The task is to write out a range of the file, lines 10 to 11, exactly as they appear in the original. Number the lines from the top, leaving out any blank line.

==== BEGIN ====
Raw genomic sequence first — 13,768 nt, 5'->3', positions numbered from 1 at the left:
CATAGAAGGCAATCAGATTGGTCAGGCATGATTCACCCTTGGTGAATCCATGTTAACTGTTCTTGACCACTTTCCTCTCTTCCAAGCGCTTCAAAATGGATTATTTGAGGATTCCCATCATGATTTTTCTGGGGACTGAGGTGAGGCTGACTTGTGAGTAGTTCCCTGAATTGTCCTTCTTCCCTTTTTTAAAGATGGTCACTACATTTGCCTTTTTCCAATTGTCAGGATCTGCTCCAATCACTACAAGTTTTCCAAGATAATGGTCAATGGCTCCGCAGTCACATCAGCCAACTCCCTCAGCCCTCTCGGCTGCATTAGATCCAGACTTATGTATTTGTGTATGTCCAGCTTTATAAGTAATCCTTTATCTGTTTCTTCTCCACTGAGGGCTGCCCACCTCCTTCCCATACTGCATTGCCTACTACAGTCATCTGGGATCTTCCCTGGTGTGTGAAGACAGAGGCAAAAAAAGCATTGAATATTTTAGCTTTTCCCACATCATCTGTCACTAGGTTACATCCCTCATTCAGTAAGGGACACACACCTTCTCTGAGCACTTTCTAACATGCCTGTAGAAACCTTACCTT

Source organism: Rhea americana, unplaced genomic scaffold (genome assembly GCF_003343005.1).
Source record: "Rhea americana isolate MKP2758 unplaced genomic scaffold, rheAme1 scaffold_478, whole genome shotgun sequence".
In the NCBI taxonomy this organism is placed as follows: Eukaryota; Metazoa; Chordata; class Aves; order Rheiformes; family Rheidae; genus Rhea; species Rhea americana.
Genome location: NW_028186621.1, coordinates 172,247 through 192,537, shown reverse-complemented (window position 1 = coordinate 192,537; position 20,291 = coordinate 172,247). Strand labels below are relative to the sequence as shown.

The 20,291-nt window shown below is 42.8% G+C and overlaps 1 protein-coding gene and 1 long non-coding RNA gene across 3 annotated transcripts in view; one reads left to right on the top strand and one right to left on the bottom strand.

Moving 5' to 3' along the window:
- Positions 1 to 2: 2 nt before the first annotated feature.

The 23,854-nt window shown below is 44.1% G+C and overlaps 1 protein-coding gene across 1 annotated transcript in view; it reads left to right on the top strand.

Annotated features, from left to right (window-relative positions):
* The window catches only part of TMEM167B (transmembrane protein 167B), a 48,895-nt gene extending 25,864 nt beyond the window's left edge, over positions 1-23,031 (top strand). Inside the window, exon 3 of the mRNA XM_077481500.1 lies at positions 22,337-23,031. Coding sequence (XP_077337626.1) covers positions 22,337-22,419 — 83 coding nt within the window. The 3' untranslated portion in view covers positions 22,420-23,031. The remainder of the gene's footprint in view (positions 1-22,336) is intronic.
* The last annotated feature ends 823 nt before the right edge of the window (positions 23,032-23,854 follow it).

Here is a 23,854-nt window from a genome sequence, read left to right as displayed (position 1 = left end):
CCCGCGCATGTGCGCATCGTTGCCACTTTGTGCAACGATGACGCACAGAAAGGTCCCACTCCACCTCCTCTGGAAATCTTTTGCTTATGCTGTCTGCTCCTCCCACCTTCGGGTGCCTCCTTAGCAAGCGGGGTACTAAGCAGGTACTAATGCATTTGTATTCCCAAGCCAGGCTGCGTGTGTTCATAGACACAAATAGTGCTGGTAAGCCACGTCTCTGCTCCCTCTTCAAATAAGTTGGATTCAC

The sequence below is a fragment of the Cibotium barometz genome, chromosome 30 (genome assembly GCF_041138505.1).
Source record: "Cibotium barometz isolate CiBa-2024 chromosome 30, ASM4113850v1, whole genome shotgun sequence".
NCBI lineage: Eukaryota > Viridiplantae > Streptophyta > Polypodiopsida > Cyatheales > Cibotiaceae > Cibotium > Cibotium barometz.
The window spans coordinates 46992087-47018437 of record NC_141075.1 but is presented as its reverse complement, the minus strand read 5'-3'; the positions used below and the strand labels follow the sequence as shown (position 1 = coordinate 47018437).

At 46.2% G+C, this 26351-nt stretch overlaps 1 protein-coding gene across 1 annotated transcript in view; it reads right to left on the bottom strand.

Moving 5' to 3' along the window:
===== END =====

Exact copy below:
The 23,854-nt window shown below is 44.1% G+C and overlaps 1 protein-coding gene across 1 annotated transcript in view; it reads left to right on the top strand.

Annotated features, from left to right (window-relative positions):